Here's the original article which Burton's story was based on: The Fans Who Saved Star Wars
. It was published a few days before, and goes way more in-depth, not only into the Team Negative1 project, but also into other fan restorations out there, including Mike Verta's Legacy Edition.
Another restoration based on the IB Technicolor print, and a few other sources, has apparently already been completed. Known as the Legacy Edition, the work was done by film composer and visual effects technician Mike Verta. He claims the restoration was finished in 2015, though because of his proximity to the film industry, he has no plans of releasing it. While LucasFilm has never gotten litigious over fan-edits or fan restoration projects, standing orders to destroy theatrical prints and the realities of anti-piracy law make sharing a restoration online a legal grey area at best. It’s too bad, though. If the video demonstrations he’s put on his Vimeo page are to be believed, the quality of his restoration surpasses anything else currently available, official or otherwise.Mike Verta's Vimeo page
[Update: Mike Verta got in contact with me after this article was published. He clarifies, “I’ve been told explicitly by The Powers That Be that the hammer will fall if I put it online.” Don’t let that sound like a setback, though. Verta is preparing a presentation for executives at Disney and Fox. “I’ve heard many conflicting reports from inside the walls over the years, and ultimately decided the only thing to do is invite the executives to a screening and make the pitch,” he says. “So those plans are in the works.” The plan is to make the presentation later this year.
Asked what he hopes to come of his Legacy Edition restoration, Verta says, “I would be happy with having the restoration released, or using it as a proof-of-concept to supervise a new restoration from whatever’s left of the original materials.” Being allowed to supervise a restoration from the original Star Wars negatives would be “a dream job.” Verta says individuals at both Disney and Fox are aware of his restoration. “They tend to be the ones championing it internally,” he says. Everything Verta has heard indicates that the biggest hurdles to overcome for Disney and Fox making a deal for his restoration are legal issues. “There is labyrinth of legality to navigate, and not everybody is sure it’s worth the headache.”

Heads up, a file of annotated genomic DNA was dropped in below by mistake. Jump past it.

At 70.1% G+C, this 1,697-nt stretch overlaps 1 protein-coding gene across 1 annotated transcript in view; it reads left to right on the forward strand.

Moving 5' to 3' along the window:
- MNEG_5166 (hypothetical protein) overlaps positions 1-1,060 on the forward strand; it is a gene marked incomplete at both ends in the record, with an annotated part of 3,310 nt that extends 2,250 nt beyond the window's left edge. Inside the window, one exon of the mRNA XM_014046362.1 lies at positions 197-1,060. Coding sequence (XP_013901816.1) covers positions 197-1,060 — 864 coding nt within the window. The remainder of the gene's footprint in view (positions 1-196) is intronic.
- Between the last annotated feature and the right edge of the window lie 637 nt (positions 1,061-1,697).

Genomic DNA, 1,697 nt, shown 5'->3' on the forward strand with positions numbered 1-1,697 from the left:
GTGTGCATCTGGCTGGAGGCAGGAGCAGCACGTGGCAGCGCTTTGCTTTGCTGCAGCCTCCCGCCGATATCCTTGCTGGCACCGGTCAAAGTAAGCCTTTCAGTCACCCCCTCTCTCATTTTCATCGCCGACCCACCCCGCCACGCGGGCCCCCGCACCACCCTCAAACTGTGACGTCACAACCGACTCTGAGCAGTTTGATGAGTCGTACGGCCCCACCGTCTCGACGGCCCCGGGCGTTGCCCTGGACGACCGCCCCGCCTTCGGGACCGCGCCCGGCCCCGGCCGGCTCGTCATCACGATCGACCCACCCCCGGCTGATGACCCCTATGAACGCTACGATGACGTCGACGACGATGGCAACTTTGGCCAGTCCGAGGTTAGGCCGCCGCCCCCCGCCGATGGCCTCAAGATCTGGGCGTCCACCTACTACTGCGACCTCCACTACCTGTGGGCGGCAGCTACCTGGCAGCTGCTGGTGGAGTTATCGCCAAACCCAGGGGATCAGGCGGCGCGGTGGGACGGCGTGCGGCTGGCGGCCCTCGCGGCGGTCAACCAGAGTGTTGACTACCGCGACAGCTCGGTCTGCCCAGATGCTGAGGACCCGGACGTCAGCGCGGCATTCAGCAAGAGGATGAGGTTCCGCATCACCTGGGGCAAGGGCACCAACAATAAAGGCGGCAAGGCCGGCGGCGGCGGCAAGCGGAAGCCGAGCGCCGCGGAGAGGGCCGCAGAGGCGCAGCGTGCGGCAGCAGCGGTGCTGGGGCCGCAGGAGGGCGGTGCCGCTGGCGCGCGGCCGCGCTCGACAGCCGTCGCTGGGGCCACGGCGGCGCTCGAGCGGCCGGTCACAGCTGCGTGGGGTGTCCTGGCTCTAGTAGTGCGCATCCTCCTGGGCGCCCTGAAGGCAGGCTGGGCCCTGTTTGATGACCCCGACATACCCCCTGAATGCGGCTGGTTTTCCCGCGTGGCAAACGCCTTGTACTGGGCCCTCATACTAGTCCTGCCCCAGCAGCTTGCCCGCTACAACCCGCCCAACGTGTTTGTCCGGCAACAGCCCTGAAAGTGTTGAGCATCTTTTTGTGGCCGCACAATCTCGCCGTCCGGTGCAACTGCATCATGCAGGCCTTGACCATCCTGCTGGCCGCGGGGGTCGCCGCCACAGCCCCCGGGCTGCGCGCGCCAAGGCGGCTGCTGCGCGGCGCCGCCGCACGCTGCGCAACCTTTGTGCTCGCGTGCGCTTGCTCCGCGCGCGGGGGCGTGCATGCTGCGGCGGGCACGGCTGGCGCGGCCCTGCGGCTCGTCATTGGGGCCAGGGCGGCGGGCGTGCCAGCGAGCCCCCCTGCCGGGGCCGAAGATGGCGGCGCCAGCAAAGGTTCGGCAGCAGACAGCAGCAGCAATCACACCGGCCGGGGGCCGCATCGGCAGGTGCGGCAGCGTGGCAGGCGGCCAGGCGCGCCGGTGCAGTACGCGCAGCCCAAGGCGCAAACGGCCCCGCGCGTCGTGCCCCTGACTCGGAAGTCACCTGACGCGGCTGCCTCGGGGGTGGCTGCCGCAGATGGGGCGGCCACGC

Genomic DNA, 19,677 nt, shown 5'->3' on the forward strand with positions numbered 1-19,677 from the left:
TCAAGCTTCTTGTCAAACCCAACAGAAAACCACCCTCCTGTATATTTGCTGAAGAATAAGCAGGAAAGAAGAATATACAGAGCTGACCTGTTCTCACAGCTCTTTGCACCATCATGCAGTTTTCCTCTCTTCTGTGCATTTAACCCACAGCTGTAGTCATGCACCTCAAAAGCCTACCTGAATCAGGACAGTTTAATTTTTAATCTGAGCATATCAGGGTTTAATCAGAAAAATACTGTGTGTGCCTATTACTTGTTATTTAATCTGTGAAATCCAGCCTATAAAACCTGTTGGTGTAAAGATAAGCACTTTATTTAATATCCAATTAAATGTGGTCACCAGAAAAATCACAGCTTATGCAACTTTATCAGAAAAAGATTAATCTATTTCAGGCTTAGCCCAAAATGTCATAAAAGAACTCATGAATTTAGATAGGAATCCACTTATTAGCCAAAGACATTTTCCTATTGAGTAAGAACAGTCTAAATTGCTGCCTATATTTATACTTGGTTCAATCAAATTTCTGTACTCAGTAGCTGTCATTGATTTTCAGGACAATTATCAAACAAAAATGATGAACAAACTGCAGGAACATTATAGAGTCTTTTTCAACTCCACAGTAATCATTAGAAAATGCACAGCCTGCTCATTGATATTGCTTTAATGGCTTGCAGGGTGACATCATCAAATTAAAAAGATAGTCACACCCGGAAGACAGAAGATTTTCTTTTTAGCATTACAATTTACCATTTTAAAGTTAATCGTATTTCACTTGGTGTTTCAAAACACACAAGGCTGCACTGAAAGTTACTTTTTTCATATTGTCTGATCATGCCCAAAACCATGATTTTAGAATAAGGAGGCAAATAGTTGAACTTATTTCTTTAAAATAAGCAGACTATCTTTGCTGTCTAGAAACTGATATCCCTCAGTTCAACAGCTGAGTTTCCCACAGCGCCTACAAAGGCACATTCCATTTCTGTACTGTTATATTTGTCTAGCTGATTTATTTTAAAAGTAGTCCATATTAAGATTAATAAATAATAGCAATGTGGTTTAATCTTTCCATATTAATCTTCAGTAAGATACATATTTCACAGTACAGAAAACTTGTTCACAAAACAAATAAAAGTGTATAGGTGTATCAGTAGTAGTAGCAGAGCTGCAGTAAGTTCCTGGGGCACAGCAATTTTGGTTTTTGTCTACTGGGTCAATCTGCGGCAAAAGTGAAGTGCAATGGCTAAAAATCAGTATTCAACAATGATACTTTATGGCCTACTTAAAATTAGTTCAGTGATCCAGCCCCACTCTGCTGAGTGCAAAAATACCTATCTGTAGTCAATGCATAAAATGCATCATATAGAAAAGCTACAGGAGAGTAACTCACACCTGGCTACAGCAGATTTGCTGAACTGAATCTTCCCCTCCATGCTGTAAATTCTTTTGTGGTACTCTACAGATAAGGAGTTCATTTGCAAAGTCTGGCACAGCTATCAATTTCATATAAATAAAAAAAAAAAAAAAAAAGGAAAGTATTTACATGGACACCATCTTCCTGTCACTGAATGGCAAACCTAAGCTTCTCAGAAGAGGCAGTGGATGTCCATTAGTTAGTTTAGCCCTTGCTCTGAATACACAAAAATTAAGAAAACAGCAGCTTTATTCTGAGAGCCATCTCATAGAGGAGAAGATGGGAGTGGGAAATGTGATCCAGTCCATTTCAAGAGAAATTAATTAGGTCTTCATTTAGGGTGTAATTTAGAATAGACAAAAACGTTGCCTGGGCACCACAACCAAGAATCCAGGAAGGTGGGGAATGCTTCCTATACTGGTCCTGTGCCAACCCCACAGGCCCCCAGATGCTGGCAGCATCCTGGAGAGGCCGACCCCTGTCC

“I want everyone to be able to see it,” Verta says. His effort has been a long, arduous, expensive labour of love. “My process combines the data from multiple input sources already – that’s why it has fidelity and detail that can’t be found in any one source or print,” he says. “Developing this process and these software tools which is where all the money (some $400k+) has gone over the last 15 years.” To let people enjoy the fruits of all that work is Verta’s ultimate goal.
It all comes down to convincing the executives at Disney and Fox. “There have been some online petitions for the original version over the years, but they represent what budgeteers consider unimpressive numbers,” Verta explains. “I think the more vocal people are about supporting these projects, the better.” Verta remains steadfast and hopeful. “Have faith; more to come,” he promises.]
Mr. Black doesn’t consider the IB Technicolor prints inherently better than the Silver Screen Edition they’ve already put out. “I love the Technicolor versions. I think they’re awesome. I think they look a little bit sharper, there’s less grain in them, the colours are all bright and pop, but that, to me, is not definitive,” he says. “That’s not Star Wars to me. If you were in England in 1977 for a couple of weeks and you went to the theatre on the first day, or week, and you just happened to see that IB Technicolor print, okay fine, it might’ve looked like that.”
For Team Negative1, the Silver Screen Edition and upcoming Technicolor restoration are only the beginning. The group has also been hard at work restoring both The Empire Strikes Back and Return of the Jedi, and are expecting to have both out by the end of the year. They’re looking into the possibility of scanning 70mm blow-ups of the films for future releases.
. Some great comparisons here between his project and some of the other versions that are out there.